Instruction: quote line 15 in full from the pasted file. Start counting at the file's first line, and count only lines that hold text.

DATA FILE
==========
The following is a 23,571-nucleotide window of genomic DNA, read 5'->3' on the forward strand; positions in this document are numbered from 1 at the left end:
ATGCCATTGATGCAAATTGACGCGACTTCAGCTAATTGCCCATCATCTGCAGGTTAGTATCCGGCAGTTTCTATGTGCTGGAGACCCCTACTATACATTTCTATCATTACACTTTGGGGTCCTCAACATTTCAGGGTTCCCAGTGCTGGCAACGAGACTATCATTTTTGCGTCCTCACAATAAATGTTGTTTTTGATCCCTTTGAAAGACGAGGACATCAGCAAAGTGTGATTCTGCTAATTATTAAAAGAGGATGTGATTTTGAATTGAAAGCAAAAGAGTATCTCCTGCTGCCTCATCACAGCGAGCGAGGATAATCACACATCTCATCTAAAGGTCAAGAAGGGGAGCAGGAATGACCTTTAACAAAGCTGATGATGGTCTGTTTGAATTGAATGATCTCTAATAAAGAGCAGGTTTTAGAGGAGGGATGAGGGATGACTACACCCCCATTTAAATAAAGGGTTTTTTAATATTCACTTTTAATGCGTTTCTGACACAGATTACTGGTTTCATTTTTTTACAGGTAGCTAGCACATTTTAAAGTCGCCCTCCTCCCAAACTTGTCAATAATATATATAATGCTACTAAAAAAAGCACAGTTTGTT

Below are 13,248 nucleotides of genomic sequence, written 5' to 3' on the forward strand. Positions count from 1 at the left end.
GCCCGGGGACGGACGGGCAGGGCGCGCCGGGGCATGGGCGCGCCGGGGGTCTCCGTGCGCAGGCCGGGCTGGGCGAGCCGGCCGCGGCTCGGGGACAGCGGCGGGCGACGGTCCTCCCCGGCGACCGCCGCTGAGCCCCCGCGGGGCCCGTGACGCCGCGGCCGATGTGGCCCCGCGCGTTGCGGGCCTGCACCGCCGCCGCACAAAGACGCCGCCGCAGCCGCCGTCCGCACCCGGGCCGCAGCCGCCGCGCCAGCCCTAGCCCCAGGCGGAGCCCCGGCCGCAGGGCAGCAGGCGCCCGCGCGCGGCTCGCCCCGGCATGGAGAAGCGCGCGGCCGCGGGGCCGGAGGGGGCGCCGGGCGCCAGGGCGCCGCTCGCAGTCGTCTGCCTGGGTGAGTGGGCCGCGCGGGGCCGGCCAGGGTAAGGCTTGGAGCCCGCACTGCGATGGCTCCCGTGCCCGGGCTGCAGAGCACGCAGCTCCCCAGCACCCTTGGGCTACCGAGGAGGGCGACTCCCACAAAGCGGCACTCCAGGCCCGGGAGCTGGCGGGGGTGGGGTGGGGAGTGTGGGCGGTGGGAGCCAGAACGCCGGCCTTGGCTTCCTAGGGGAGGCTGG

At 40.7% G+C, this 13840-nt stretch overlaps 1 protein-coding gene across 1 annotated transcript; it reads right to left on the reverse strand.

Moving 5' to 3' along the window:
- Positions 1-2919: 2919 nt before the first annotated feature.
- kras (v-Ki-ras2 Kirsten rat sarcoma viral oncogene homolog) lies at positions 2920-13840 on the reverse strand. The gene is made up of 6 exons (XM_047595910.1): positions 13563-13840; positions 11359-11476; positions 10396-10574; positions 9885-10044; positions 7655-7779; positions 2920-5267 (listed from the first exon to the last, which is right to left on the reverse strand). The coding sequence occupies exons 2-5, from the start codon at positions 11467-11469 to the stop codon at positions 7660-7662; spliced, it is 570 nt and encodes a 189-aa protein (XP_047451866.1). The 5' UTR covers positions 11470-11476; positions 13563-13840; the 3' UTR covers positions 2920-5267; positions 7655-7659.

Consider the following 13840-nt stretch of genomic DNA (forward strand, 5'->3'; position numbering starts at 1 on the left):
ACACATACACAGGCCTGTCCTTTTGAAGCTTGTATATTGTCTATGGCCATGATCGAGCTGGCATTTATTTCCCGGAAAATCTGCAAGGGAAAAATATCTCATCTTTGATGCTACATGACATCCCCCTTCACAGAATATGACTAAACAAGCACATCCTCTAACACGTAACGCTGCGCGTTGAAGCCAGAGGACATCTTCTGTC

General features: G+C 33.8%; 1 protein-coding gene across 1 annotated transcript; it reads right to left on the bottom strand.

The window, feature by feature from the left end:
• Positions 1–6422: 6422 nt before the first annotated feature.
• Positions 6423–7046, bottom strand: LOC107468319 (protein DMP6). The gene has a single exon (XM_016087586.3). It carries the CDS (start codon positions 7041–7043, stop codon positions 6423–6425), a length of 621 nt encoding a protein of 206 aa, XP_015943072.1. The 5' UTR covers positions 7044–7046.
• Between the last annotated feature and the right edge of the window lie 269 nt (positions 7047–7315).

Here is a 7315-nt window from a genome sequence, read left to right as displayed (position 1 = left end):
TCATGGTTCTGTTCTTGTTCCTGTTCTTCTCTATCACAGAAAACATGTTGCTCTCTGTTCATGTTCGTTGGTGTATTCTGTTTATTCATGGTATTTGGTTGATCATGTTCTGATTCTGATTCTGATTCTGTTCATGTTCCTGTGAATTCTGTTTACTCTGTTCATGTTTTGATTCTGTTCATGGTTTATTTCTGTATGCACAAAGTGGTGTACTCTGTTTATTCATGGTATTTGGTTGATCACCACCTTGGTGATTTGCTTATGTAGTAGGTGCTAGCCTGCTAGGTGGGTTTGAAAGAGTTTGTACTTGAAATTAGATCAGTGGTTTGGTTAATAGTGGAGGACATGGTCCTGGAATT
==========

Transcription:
• Between the last annotated feature and the right edge of the window lie 269 nt (positions 7047–7315).